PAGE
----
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September 28, 1996

ROBERT V. KROUSE, Plaintiff,

The opinion of the court was delivered by: MCLAUGHLIN


 Presently pending before the Court are several motions, including motions for dismissal and/or for summary judgment by the Defendants, a motion on behalf of certain Defendants to strike Plaintiff's affidavit, and motions by the Plaintiff to reopen discovery and for leave to file a supplementary brief in opposition to summary judgment. For the reasons stated below, we will grant summary judgment in favor of Defendants, grant the motion to strike Plaintiff's affidavit, and deny Plaintiff's motion to reopen discovery and file supplementary briefs. We will deny all remaining motions as moot.


 A. The Parties

 American Sterilizer Company ("AMSCO") is a Pennsylvania corporation engaged in the design, manufacturing, sale and servicing of hospital equipment, with its principal place of business located in Pittsburgh, Pennsylvania and a production facility located in Erie, Pennsylvania. The Erie production facility engages in the manufacture of sterilizers.

 Michael J. Coughlin ("Coughlin") is AMSCO's Manager of Factory/Labor Relations at the Erie production facility. He directs the movement of manpower within the plant and is involved with job postings and hirings, transfers, and union grievances with the plant.

 G. Scott Lightner ("Lightner") *fn2" is AMSCO's Production Control Manager. In this capacity he is responsible for supervising all aspects of production and ensuring that goods are completed in a timely manner according to customer requirements. Additionally, Lightner is responsible for all welding department operations and bears the title of Welding Department Manager.

 John T. Hardin ("Hardin") is currently employed with AMSCO in the capacity of Director, Industrial Relations/Health and Safety Management.

 Liberty Mutual Insurance Company ("Liberty Mutual") is AMSCO's workmen's compensation carrier. Nanette S. Stafford ("Stafford") is a registered nurse employed with Liberty Mutual. Jason M. Nuara ("Nuara") is a former claims adjuster for Liberty Mutual.

 B. Plaintiff's Employment History

 Krouse began employment with AMSCO on July 29, 1974 as a member of the bargaining unit represented by United Auto Worker's ("UAW") Local 832. Krouse held various jobs at AMSCO and in 1989 was awarded a position as a channel welder. These employees are responsible for welding channels to sterilizer shells in accordance with industry standards and specifications.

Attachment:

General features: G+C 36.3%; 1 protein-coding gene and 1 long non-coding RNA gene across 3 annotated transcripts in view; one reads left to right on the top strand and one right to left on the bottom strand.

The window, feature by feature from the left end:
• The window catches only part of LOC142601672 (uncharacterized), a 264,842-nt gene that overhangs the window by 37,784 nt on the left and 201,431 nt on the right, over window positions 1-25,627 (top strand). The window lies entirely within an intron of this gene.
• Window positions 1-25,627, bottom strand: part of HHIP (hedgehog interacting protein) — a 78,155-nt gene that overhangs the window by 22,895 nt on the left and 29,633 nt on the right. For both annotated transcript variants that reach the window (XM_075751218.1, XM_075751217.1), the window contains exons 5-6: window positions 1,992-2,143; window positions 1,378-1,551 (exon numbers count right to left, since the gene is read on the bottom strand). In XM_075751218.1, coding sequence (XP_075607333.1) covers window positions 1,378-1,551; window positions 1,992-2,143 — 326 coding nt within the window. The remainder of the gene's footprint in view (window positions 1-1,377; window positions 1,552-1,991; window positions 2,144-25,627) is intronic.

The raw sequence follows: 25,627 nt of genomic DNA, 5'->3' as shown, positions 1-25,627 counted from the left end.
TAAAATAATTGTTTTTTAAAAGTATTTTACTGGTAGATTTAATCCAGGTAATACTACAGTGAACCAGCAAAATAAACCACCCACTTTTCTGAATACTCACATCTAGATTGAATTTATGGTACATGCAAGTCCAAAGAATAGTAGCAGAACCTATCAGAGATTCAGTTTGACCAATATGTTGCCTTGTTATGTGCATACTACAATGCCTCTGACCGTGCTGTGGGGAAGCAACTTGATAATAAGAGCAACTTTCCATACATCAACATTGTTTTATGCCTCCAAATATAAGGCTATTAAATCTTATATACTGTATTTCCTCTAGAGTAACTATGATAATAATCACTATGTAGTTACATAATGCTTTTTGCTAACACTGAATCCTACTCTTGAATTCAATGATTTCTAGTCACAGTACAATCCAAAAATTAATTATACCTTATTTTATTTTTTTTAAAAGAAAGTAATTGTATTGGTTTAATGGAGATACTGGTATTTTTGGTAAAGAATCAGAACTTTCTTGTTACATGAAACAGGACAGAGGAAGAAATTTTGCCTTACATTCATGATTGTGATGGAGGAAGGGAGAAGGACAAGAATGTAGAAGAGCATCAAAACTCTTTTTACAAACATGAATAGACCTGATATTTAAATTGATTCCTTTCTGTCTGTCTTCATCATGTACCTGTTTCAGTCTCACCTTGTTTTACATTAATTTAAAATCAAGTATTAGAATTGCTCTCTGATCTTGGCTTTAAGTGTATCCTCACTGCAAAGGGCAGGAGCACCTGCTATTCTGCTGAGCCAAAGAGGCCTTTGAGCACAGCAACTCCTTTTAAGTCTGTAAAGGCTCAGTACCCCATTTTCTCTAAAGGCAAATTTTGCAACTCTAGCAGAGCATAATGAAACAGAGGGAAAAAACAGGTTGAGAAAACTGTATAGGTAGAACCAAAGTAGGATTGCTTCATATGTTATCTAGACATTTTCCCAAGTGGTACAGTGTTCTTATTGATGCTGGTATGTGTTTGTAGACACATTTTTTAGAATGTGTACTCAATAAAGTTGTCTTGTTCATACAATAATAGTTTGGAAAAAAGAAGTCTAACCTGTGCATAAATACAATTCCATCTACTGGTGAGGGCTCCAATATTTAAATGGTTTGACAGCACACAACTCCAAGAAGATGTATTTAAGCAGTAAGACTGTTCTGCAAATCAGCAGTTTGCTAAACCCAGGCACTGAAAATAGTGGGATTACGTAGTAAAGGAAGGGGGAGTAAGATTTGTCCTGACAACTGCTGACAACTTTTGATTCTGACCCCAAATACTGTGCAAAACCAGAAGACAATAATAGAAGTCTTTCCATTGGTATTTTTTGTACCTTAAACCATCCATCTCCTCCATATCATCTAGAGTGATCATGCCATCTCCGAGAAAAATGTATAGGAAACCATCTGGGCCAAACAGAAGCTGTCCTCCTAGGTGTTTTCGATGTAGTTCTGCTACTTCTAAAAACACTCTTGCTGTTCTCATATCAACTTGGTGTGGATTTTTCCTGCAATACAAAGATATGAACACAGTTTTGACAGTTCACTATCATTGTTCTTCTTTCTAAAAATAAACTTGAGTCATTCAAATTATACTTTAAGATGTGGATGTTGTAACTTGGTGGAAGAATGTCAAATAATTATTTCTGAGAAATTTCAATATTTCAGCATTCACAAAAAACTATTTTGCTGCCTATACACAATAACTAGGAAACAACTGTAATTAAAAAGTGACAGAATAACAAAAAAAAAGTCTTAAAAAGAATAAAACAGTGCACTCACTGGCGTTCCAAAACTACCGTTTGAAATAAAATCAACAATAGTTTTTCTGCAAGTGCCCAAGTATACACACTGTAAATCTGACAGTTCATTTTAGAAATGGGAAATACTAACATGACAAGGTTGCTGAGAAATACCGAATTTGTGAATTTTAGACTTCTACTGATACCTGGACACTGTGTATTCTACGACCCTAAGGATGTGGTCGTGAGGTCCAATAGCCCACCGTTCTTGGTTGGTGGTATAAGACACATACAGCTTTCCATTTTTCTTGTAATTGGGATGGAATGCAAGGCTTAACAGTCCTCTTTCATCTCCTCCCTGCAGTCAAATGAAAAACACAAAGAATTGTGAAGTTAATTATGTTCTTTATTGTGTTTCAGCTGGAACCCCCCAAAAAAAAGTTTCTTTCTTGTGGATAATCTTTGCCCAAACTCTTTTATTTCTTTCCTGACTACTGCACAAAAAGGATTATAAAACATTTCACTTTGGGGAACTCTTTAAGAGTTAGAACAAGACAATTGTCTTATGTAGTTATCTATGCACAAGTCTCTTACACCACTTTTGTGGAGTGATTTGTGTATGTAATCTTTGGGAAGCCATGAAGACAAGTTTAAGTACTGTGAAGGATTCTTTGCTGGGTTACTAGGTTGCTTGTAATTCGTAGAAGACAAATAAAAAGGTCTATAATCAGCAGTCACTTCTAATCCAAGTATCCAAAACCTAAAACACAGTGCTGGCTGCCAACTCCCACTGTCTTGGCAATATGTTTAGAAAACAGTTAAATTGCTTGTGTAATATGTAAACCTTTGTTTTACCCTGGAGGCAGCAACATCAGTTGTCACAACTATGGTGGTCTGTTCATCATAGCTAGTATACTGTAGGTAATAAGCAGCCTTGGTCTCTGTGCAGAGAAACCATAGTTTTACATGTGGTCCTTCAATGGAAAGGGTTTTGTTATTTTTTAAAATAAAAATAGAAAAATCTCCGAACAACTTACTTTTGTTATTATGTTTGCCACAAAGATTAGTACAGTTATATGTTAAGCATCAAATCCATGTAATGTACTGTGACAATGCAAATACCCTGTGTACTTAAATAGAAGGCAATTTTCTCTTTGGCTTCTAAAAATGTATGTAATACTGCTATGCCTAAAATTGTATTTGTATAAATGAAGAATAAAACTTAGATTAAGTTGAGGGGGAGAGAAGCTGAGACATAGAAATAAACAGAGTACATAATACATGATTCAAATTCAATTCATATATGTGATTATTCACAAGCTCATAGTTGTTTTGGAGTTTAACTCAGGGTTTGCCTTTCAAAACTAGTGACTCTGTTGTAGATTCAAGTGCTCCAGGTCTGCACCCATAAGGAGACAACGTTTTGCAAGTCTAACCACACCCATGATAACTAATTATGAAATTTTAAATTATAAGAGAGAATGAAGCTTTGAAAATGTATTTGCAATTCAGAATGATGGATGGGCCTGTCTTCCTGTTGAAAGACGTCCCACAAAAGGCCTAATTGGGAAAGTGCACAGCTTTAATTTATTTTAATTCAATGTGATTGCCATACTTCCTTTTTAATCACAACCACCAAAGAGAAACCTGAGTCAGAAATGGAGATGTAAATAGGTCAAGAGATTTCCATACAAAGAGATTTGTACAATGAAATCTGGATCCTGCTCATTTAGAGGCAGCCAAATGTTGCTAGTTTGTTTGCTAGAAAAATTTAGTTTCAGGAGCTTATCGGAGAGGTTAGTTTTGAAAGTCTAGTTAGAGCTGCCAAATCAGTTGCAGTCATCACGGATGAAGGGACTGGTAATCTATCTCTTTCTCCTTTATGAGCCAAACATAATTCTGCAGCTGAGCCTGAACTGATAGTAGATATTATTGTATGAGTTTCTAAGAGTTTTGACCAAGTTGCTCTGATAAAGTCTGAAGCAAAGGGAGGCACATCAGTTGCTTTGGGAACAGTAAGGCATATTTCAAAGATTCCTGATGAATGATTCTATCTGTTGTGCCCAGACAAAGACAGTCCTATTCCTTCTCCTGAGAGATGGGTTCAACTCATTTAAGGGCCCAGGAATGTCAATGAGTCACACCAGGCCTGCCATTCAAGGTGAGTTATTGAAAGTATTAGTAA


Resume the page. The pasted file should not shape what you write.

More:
On January 14, 1991, Krouse suffered a work-related injury to his back. Following this injury, Krouse's advising health care professionals placed certain medical restrictions on the type of activity he could perform. From January 15, 1991 through May 20, 1994, AMSCO provided work assignments for Krouse that complied with his medical restrictions. During this time, Krouse had periods of total and partial disability.

 From June 21, 1993 to April 1, 1994, and again from April 20 to May 20, 1994, Krouse performed his previous channel welder position as modified by AMSCO. Prior to his return in June, 1993, Krouse's medical restrictions had been modified and reduced by his doctor, who indicated that Krouse was able to perform the essential functions of the modified channel welder job with the accommodations implemented by AMSCO.

 The essential job functions of a channel welder include actual channel welding, loading and changing the spools that hold the welding wire, fitting and tacking the channels to the shells, loading and unloading the racks, cleaning the channels and performing operator inspections. AMSCO states that these essential functions must be performed according to the Company's expected levels of performance and the employee must be capable of regular and predictable job attendance. AMSCO further states that additional job requirements are established in the performance and time standards set by AMSCO's industrial engineers for the completion of various work projects. Employees' performance percentages are calculated on a weekly basis by comparing the standard hours established by the Company for completion of each project with the actual direct hours worked by the employee on the project. AMSCO also records "Blue Labor," which is a record of the number of hours each week not counted toward direct labor or used in calculation of performance percentages. This includes down time on a machine or time when an employee is otherwise not able to work on production, such as time taken to receive medical treatment. Fully trained channel welders are expected to pursue the applicable performance percentage standards.

 AMSCO claims that Krouse did not adequately perform the essential job functions of his modified channel welder position. Krouse's performance percentages from January 1 to May 20, 1994 averaged between sixteen (16) and thirty (30) percent of the expected standard, whereas the other fully trained channel welders performed at or above fifty percent of the expected performance standard.

 On or about March 23 and 31, 1994, Krouse's direct supervisor, Charles Spencer, counseled him about his level of performance. Krouse responded during the March 31 conference that, since he was not living up to Spencer's expectations, he was going to visit First Aid and then go home. Dr. Young, Krouse's chiropractor and primary health care provider, excused Krouse from work the next day on the ground that he was totally disabled.